What do cyber threat actors want? Money, mostly.
Threat actors who execute cyberattacks, such as ransomware, can wreak havoc on organizations across the private and public sectors. These cyberattacks put their reputation, assets, stakeholders, and customers at stake. Two seminal yearly studies say it all:
- According to Verizon’s Data Breach Investigations Report (DBIR), encompassing nearly 4,000 breaches last year, 86% of breaches were financially motivated.
- Threat actors cost companies an average of $4.24M per incident, according to the IBM and Ponemon Institute’s 2021 Cost of Data Breach Report. This survey included more than 500 breaches. (This represents the highest number ever recorded in the report’s 17-year history.)
In this article we focus specifically on the behaviors of cyber threat actors. These types of threat actors interact online and are commonly motivated by financial gain.
What you need to know about threat actors
The behaviors of cyber threat actors are ever-changing. Their targets, methods, and even their motivations (which are usually, but not always, financially motivated) evolve with every passing minute.
Security and fraud teams at government and law enforcement agencies, as well as enterprises, must possess the kinds of finished, actionable intelligence that will help them proactively engage in meaningful cyber threat hunting and ultimately prevent attacks which could result in the disclosure of data to an unauthorized party.
This begins with a deep understanding of the threat actor landscape. In this article we:
- Define threat actors, including the overlap between a threat actor and a cyber threat actor
- Describe common threat actor motivations—financial and ideological.
- Detail the illicit communities where threat actors commonly operate.
- Outline common methods of attack, including phishing, malware, and ransomware, and desired intent of each (tip: it’s not always malicious).
What is a cyber threat actor?
Cyber threat actors, or simply threat actors, are groups of individuals who locate and attack technological vulnerabilities—via information systems, networks, domains, devices, and other potentially breachable windows—and then leverage stolen data to accomplish a variety of goals, most commonly for financial gain.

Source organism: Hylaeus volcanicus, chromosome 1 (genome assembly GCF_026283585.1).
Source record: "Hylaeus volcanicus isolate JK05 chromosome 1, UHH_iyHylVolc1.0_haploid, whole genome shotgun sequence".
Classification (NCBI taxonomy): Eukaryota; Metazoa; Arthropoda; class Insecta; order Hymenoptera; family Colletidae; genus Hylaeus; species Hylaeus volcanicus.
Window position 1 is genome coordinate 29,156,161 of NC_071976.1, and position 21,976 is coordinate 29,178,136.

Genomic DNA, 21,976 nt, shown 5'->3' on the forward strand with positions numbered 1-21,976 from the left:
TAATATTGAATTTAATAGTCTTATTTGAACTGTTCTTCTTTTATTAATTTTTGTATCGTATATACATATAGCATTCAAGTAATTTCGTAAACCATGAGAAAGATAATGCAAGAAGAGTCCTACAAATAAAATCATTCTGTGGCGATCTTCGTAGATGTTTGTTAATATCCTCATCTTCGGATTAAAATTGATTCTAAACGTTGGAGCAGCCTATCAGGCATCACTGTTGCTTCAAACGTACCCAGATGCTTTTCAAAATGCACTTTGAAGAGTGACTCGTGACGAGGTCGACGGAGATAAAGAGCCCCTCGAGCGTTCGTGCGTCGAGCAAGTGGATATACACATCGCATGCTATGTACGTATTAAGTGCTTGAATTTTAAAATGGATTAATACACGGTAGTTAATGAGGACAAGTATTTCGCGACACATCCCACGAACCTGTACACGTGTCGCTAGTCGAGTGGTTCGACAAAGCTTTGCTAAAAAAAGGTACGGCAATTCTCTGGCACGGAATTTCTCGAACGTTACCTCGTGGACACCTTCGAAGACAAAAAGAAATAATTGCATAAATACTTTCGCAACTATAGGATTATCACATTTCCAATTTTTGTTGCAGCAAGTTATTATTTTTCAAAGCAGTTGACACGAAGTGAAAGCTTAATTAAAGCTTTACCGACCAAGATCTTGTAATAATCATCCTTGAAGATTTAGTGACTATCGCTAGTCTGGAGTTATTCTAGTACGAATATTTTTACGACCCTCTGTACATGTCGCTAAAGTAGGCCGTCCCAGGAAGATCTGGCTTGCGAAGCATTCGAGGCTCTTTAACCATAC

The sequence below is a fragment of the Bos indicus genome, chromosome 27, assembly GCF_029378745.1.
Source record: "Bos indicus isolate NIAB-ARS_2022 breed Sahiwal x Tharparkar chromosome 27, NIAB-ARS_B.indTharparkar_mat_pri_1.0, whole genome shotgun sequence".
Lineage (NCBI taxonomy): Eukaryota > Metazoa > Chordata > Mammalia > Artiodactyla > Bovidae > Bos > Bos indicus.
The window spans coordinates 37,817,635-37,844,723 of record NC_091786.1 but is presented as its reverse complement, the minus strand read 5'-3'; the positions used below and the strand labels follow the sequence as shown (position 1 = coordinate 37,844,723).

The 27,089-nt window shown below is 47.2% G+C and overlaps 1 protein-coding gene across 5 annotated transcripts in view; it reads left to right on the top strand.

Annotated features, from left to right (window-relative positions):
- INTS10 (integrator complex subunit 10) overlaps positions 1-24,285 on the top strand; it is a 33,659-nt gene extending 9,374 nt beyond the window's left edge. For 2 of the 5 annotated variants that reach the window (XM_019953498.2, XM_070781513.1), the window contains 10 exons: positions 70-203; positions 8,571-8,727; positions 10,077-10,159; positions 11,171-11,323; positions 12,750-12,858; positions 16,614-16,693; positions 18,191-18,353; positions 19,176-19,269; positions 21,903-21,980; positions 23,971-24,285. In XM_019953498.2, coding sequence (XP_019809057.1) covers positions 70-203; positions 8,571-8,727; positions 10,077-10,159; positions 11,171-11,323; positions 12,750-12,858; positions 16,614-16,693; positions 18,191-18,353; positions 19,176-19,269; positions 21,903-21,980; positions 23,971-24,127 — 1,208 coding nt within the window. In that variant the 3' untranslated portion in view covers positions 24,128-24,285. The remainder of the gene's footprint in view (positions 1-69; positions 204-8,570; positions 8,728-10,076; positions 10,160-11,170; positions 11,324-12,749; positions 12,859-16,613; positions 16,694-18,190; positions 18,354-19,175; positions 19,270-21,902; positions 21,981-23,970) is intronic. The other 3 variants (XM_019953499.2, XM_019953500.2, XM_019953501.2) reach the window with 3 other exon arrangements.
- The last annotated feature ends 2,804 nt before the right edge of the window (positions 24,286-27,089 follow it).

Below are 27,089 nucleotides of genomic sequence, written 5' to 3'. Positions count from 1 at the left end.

A group of threat actors is commonly referred to as a “collective.”
Threat actor vs. Cyber threat actor
“Threat actor” is an all encompassing term for individuals, or groups of individuals, who are motivated by a cause and take illicit (and often illegal) actions to realize them.
They are typically split into two categories: those whose methods manifest physically (physical security) and those which manifest as cyberattacks (cybersecurity). Notably, threat actors who intend physical harm, such as violent non-state actors (VSNA), may communicate digitally (via the Telegram messaging app, for example), and therefore possess a certain cyber element to their methods.
Where cyber threat actors operate
Threat actors operate in a number of illicit communities, depending on their objectives.
For example, a number of established forums are dedicated to credit card fraud, one of the earliest forms of cybercrime. This includes forums that discuss carding—from stealing both online and in-store card data, to monetizing it. Additionally, there are a number of cybercrime shops that facilitate the sale of compromised card credentials.
While cyber threat activity is associated with the “deep and dark web,” chat applications are common sources of fraudulent activity. Telegram, Discord, messaging boards like 4chan, and frequently used social media platforms are all used by cyber threat actors.
Within these platforms, threat actors operate on established forums and communities that are dedicated to cybercrime subcategories. This includes subcategories such as malware, social engineering, and access providing. Flashpoint has also observed cybercriminals create new communities tailored to ransomware, after traditional forums prohibited the topic.
Types of threat actors and their motivations
It isn’t always easy to isolate a threat actor and figure out their individual motivations. Multiple threat actors can join a single group and unite behind a cause, only to splinter when their interests diverge. Further complicating this picture is the fact that a threat actor or group can have multiple motivations.
For example, a ransomware collective can be financially motivated and extort ransoms from organizations. However, only targeting entities in certain countries based on their political or social motivations. While most threat actors are motivated by money, they may also exhibit other motivations, such as causing chaos.
Financially-motivated threat actors
Profit is one of the most frequent motivations of cybercriminals at any level of sophistication. Financially-motivated threat actors are opportunistic and target low-hanging fruit. These threat actors aren’t concerned with the discoverability of their attacks as they’re only interested selling stolen assets quickly.
“Cybercriminal” is a blanket term used to describe an individual who conducts illegal activities online.